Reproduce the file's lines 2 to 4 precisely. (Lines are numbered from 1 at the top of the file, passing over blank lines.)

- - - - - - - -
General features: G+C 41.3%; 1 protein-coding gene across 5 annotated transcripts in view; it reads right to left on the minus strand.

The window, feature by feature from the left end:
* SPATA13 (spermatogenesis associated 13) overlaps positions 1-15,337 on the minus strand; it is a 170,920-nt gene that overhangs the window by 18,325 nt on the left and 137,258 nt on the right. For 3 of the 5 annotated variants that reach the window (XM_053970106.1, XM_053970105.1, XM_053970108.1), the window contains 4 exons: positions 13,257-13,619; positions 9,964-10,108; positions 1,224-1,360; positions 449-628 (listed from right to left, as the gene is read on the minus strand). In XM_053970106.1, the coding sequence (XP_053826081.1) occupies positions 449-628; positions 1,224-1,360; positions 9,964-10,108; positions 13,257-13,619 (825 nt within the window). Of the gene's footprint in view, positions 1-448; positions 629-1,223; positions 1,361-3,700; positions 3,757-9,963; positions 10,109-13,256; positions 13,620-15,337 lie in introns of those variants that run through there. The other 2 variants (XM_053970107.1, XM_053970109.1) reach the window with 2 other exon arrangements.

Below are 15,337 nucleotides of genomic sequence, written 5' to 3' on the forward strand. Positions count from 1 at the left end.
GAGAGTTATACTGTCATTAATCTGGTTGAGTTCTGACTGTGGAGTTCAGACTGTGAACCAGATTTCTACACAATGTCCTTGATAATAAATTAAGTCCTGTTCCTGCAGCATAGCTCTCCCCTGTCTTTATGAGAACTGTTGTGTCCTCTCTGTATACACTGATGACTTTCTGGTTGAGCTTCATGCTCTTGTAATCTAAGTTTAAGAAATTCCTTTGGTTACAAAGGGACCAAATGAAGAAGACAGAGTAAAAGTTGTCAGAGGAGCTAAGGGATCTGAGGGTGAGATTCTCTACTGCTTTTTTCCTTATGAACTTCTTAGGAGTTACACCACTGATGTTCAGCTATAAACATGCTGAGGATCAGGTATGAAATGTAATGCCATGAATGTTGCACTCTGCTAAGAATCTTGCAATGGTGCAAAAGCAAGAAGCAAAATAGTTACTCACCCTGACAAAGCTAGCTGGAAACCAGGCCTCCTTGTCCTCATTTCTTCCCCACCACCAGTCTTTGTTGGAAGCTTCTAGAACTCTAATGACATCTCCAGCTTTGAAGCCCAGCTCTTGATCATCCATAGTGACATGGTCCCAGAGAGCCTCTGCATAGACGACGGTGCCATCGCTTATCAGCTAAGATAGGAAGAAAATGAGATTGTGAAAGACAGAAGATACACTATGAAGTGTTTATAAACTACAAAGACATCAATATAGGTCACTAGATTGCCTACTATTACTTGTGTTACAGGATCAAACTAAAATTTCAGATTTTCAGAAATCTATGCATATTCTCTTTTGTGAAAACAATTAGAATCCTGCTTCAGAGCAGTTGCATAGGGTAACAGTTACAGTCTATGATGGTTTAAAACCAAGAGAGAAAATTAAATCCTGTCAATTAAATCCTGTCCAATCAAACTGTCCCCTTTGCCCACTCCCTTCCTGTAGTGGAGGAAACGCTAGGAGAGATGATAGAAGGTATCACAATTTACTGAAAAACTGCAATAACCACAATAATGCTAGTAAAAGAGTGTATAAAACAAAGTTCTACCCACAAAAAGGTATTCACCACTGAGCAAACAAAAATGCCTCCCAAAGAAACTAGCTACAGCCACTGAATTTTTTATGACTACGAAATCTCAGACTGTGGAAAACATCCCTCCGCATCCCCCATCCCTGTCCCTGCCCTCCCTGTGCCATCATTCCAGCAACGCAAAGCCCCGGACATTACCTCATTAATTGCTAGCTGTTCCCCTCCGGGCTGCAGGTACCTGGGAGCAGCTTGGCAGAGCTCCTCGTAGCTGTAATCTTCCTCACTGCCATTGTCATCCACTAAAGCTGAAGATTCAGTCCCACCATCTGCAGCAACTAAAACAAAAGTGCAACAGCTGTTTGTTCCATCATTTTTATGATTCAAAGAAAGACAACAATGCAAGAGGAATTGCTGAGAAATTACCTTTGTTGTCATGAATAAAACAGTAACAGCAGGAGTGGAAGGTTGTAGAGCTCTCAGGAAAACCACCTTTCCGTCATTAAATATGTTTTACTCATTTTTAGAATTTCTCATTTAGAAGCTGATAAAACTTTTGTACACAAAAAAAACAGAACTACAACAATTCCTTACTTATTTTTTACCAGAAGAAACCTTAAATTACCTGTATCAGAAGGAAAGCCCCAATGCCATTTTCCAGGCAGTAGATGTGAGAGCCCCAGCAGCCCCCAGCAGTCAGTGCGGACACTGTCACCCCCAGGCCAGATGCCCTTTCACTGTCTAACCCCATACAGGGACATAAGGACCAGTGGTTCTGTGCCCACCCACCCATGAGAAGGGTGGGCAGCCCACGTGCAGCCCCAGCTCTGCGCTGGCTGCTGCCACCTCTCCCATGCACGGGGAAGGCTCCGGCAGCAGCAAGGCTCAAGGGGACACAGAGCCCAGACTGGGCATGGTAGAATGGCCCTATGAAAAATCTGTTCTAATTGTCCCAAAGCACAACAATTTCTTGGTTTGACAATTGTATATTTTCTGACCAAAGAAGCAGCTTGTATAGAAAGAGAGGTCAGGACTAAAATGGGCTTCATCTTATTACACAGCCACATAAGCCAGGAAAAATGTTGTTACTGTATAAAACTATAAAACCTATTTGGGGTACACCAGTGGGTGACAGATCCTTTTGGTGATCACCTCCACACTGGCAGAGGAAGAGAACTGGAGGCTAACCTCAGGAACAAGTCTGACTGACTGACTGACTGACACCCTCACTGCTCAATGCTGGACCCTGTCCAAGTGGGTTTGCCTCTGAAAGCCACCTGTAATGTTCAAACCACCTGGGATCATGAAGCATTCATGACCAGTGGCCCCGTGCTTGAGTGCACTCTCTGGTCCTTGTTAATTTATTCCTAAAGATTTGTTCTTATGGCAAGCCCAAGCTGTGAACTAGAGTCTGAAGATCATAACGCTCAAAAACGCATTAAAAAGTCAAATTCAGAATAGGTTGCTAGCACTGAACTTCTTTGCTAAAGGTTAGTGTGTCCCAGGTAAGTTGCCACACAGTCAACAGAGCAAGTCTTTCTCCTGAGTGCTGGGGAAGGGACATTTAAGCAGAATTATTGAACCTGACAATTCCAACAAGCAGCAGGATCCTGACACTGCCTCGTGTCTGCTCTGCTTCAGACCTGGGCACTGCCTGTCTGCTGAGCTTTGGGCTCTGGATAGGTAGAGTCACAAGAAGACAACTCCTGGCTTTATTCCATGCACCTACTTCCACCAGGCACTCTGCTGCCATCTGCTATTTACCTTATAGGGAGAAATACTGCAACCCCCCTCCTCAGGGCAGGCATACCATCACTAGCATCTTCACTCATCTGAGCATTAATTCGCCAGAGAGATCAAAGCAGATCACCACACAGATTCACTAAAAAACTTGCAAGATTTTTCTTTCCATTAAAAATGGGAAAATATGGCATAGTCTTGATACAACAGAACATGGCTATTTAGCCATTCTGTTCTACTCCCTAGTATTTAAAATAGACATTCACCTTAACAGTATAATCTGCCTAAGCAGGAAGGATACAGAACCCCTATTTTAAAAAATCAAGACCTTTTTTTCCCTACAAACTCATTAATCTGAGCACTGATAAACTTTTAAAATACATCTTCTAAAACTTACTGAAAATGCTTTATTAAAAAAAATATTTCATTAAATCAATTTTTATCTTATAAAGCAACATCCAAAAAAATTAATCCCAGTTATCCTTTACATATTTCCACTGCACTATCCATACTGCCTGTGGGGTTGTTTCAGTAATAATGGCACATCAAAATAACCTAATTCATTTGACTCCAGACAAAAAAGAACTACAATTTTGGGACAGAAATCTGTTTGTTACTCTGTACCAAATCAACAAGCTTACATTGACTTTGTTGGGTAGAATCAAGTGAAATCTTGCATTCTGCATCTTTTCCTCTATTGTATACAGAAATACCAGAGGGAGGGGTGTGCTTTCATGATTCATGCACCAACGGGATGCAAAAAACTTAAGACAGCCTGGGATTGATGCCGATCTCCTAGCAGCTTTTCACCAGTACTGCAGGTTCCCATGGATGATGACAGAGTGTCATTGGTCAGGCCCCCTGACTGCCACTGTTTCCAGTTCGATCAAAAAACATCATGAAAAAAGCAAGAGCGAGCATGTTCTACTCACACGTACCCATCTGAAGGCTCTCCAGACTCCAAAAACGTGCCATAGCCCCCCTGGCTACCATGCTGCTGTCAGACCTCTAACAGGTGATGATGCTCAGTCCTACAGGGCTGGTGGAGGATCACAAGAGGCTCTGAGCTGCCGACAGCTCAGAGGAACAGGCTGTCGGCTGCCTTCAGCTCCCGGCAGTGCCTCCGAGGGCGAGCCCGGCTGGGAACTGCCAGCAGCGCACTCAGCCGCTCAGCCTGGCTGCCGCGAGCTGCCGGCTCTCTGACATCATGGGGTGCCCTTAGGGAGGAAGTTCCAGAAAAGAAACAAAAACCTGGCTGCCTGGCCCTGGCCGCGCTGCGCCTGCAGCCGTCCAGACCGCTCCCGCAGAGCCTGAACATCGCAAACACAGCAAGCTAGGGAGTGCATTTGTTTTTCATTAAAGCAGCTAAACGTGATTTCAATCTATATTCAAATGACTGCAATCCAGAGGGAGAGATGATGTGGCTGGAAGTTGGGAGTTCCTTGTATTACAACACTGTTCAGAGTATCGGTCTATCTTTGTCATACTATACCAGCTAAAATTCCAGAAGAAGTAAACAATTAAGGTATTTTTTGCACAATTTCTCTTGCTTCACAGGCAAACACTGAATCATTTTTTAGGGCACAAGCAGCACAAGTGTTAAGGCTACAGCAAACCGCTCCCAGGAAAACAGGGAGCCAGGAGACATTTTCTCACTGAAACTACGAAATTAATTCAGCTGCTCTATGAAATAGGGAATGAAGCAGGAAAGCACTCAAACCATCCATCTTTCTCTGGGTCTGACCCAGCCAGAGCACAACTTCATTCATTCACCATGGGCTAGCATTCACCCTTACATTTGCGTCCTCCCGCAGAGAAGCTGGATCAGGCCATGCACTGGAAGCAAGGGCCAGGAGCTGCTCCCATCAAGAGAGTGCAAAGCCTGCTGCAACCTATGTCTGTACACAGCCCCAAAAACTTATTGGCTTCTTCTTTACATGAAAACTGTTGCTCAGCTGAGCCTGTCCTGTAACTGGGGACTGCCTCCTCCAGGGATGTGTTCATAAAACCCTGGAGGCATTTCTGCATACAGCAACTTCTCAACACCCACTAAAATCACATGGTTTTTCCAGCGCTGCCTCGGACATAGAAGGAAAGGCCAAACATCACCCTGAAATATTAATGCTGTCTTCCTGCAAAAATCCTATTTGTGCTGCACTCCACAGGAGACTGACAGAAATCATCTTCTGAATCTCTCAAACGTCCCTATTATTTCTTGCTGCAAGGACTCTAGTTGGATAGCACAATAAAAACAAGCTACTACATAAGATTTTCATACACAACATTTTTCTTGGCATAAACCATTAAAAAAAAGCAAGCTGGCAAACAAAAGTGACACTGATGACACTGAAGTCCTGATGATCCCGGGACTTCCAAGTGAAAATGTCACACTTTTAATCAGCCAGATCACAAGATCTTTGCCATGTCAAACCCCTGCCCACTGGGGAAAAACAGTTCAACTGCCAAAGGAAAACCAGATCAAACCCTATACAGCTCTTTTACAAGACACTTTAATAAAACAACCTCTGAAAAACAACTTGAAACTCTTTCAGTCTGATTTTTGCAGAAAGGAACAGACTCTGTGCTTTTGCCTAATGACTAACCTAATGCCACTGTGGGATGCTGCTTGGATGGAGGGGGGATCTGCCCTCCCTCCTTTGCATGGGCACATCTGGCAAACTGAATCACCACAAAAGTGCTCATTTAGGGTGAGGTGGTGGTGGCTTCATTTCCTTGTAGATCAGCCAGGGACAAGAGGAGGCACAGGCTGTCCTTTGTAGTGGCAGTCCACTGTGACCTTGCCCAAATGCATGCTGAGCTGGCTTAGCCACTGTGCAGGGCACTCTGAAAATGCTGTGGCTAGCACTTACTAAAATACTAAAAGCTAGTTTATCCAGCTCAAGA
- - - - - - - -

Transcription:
The window, feature by feature from the left end:
* SPATA13 (spermatogenesis associated 13) overlaps positions 1-15,337 on the minus strand; it is a 170,920-nt gene that overhangs the window by 18,325 nt on the left and 137,258 nt on the right. For 3 of the 5 annotated variants that reach the window (XM_053970106.1, XM_053970105.1, XM_053970108.1), the window contains 4 exons: positions 13,257-13,619; positions 9,964-10,108; positions 1,224-1,360; positions 449-628 (listed from right to left, as the gene is read on the minus strand). In XM_053970106.1, the coding sequence (XP_053826081.1) occupies positions 449-628; positions 1,224-1,360; positions 9,964-10,108; positions 13,257-13,619 (825 nt within the window). Of the gene's footprint in view, positions 1-448; positions 629-1,223; positions 1,361-3,700; positions 3,757-9,963; positions 10,109-13,256; positions 13,620-15,337 lie in introns of those variants that run through there. The other 2 variants (XM_053970107.1, XM_053970109.1) reach the window with 2 other exon arrangements.

Below are 15,337 nucleotides of genomic sequence, written 5' to 3' on the forward strand. Positions count from 1 at the left end.